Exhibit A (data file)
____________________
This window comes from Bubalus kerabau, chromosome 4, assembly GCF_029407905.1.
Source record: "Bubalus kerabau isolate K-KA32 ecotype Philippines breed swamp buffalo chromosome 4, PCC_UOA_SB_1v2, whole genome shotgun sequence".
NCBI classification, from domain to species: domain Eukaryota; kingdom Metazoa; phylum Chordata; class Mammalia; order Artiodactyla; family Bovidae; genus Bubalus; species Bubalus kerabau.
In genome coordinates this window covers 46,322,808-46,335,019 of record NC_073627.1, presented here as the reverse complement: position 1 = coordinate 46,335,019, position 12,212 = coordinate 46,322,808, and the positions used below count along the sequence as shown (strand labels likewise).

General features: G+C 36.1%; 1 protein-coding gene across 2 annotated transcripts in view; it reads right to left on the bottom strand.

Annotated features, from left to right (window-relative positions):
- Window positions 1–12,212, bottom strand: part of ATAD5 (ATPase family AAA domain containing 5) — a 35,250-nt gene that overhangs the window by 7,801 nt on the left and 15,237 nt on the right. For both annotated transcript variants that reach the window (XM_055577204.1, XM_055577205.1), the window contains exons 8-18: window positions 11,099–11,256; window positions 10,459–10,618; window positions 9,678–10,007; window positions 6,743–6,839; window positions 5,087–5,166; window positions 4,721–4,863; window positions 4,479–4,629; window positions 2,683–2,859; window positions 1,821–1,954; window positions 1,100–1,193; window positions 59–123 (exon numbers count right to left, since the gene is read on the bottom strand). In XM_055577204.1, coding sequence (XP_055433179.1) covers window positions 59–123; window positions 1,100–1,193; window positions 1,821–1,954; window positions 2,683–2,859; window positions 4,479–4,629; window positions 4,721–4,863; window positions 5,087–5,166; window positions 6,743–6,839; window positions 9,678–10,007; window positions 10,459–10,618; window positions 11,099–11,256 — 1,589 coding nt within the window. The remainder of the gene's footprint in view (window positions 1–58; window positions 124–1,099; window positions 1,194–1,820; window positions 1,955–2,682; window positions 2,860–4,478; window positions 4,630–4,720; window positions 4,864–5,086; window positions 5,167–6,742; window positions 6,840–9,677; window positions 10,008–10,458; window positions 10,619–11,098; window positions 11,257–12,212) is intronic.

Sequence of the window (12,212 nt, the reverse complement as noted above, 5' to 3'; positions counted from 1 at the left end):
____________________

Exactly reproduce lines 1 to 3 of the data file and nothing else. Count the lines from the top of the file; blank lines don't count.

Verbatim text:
This window comes from Bubalus kerabau, chromosome 4, assembly GCF_029407905.1.
Source record: "Bubalus kerabau isolate K-KA32 ecotype Philippines breed swamp buffalo chromosome 4, PCC_UOA_SB_1v2, whole genome shotgun sequence".
NCBI classification, from domain to species: domain Eukaryota; kingdom Metazoa; phylum Chordata; class Mammalia; order Artiodactyla; family Bovidae; genus Bubalus; species Bubalus kerabau.